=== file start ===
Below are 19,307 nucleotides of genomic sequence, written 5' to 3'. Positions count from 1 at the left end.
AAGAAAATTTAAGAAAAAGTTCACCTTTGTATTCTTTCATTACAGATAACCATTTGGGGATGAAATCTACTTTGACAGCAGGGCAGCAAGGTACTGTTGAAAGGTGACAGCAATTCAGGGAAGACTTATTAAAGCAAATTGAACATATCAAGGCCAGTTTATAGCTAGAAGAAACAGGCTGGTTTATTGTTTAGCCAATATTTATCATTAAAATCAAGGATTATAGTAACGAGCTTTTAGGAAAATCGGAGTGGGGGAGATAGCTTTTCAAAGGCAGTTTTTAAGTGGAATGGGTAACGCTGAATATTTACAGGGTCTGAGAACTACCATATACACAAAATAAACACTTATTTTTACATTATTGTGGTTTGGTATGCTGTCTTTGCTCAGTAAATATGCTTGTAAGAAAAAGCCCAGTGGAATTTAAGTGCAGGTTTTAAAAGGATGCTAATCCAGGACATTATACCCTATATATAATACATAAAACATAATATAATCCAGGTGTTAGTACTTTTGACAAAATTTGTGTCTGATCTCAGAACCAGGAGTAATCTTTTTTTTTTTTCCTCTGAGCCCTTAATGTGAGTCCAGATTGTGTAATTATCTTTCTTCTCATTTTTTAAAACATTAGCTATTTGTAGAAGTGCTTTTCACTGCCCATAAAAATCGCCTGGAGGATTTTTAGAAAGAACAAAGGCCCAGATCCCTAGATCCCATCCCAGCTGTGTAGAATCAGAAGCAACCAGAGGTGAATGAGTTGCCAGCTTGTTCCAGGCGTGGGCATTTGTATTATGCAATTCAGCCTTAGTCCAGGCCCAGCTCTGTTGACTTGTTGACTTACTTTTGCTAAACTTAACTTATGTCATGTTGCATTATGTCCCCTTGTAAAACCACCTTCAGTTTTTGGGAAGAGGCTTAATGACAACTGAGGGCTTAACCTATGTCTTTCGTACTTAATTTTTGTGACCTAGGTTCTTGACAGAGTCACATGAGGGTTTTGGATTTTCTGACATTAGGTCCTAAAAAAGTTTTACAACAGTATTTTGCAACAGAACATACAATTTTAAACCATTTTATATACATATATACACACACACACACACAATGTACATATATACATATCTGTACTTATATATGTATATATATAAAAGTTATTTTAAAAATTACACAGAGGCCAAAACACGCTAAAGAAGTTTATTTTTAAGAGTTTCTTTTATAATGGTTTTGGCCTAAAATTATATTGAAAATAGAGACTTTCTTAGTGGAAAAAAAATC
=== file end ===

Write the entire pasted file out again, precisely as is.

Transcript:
Below are 19,307 nucleotides of genomic sequence, written 5' to 3'. Positions count from 1 at the left end.
AAGAAAATTTAAGAAAAAGTTCACCTTTGTATTCTTTCATTACAGATAACCATTTGGGGATGAAATCTACTTTGACAGCAGGGCAGCAAGGTACTGTTGAAAGGTGACAGCAATTCAGGGAAGACTTATTAAAGCAAATTGAACATATCAAGGCCAGTTTATAGCTAGAAGAAACAGGCTGGTTTATTGTTTAGCCAATATTTATCATTAAAATCAAGGATTATAGTAACGAGCTTTTAGGAAAATCGGAGTGGGGGAGATAGCTTTTCAAAGGCAGTTTTTAAGTGGAATGGGTAACGCTGAATATTTACAGGGTCTGAGAACTACCATATACACAAAATAAACACTTATTTTTACATTATTGTGGTTTGGTATGCTGTCTTTGCTCAGTAAATATGCTTGTAAGAAAAAGCCCAGTGGAATTTAAGTGCAGGTTTTAAAAGGATGCTAATCCAGGACATTATACCCTATATATAATACATAAAACATAATATAATCCAGGTGTTAGTACTTTTGACAAAATTTGTGTCTGATCTCAGAACCAGGAGTAATCTTTTTTTTTTTTCCTCTGAGCCCTTAATGTGAGTCCAGATTGTGTAATTATCTTTCTTCTCATTTTTTAAAACATTAGCTATTTGTAGAAGTGCTTTTCACTGCCCATAAAAATCGCCTGGAGGATTTTTAGAAAGAACAAAGGCCCAGATCCCTAGATCCCATCCCAGCTGTGTAGAATCAGAAGCAACCAGAGGTGAATGAGTTGCCAGCTTGTTCCAGGCGTGGGCATTTGTATTATGCAATTCAGCCTTAGTCCAGGCCCAGCTCTGTTGACTTGTTGACTTACTTTTGCTAAACTTAACTTATGTCATGTTGCATTATGTCCCCTTGTAAAACCACCTTCAGTTTTTGGGAAGAGGCTTAATGACAACTGAGGGCTTAACCTATGTCTTTCGTACTTAATTTTTGTGACCTAGGTTCTTGACAGAGTCACATGAGGGTTTTGGATTTTCTGACATTAGGTCCTAAAAAAGTTTTACAACAGTATTTTGCAACAGAACATACAATTTTAAACCATTTTATATACATATATACACACACACACACACAATGTACATATATACATATCTGTACTTATATATGTATATATATAAAAGTTATTTTAAAAATTACACAGAGGCCAAAACACGCTAAAGAAGTTTATTTTTAAGAGTTTCTTTTATAATGGTTTTGGCCTAAAATTATATTGAAAATAGAGACTTTCTTAGTGGAAAAAAAATC